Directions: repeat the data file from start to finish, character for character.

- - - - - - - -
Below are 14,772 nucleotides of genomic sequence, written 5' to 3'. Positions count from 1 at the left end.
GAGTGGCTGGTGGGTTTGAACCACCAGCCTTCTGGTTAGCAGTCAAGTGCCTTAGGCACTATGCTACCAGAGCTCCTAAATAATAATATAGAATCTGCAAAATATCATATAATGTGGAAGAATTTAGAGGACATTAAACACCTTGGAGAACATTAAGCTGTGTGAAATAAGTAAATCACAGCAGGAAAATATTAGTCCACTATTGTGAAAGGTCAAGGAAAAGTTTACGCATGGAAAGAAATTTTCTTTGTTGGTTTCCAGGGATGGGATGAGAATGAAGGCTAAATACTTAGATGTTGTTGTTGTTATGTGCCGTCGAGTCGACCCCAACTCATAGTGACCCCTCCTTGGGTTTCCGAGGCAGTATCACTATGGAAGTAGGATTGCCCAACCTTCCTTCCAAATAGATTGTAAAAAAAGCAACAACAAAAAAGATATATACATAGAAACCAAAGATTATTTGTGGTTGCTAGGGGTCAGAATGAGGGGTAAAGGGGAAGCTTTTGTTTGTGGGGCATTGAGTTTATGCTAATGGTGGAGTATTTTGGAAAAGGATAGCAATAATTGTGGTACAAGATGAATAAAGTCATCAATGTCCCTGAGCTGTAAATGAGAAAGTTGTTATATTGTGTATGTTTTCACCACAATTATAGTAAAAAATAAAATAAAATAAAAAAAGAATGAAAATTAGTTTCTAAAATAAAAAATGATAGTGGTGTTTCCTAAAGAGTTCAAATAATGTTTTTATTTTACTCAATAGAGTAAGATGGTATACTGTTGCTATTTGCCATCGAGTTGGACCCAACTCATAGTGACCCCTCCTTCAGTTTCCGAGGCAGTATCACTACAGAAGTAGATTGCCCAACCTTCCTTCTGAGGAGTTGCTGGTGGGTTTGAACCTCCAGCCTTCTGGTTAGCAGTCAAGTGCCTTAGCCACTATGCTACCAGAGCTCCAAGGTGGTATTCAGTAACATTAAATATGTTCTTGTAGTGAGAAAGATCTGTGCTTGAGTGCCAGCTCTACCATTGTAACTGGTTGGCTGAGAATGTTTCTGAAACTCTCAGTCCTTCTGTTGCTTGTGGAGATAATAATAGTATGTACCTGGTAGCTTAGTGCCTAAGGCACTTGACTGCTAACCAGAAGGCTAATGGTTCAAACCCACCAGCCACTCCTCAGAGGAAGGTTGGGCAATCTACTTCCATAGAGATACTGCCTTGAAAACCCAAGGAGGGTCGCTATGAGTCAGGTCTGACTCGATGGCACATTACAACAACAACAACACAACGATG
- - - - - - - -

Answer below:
Below are 14,772 nucleotides of genomic sequence, written 5' to 3'. Positions count from 1 at the left end.
GAGTGGCTGGTGGGTTTGAACCACCAGCCTTCTGGTTAGCAGTCAAGTGCCTTAGGCACTATGCTACCAGAGCTCCTAAATAATAATATAGAATCTGCAAAATATCATATAATGTGGAAGAATTTAGAGGACATTAAACACCTTGGAGAACATTAAGCTGTGTGAAATAAGTAAATCACAGCAGGAAAATATTAGTCCACTATTGTGAAAGGTCAAGGAAAAGTTTACGCATGGAAAGAAATTTTCTTTGTTGGTTTCCAGGGATGGGATGAGAATGAAGGCTAAATACTTAGATGTTGTTGTTGTTATGTGCCGTCGAGTCGACCCCAACTCATAGTGACCCCTCCTTGGGTTTCCGAGGCAGTATCACTATGGAAGTAGGATTGCCCAACCTTCCTTCCAAATAGATTGTAAAAAAAGCAACAACAAAAAAGATATATACATAGAAACCAAAGATTATTTGTGGTTGCTAGGGGTCAGAATGAGGGGTAAAGGGGAAGCTTTTGTTTGTGGGGCATTGAGTTTATGCTAATGGTGGAGTATTTTGGAAAAGGATAGCAATAATTGTGGTACAAGATGAATAAAGTCATCAATGTCCCTGAGCTGTAAATGAGAAAGTTGTTATATTGTGTATGTTTTCACCACAATTATAGTAAAAAATAAAATAAAATAAAAAAAGAATGAAAATTAGTTTCTAAAATAAAAAATGATAGTGGTGTTTCCTAAAGAGTTCAAATAATGTTTTTATTTTACTCAATAGAGTAAGATGGTATACTGTTGCTATTTGCCATCGAGTTGGACCCAACTCATAGTGACCCCTCCTTCAGTTTCCGAGGCAGTATCACTACAGAAGTAGATTGCCCAACCTTCCTTCTGAGGAGTTGCTGGTGGGTTTGAACCTCCAGCCTTCTGGTTAGCAGTCAAGTGCCTTAGCCACTATGCTACCAGAGCTCCAAGGTGGTATTCAGTAACATTAAATATGTTCTTGTAGTGAGAAAGATCTGTGCTTGAGTGCCAGCTCTACCATTGTAACTGGTTGGCTGAGAATGTTTCTGAAACTCTCAGTCCTTCTGTTGCTTGTGGAGATAATAATAGTATGTACCTGGTAGCTTAGTGCCTAAGGCACTTGACTGCTAACCAGAAGGCTAATGGTTCAAACCCACCAGCCACTCCTCAGAGGAAGGTTGGGCAATCTACTTCCATAGAGATACTGCCTTGAAAACCCAAGGAGGGTCGCTATGAGTCAGGTCTGACTCGATGGCACATTACAACAACAACAACACAACGATG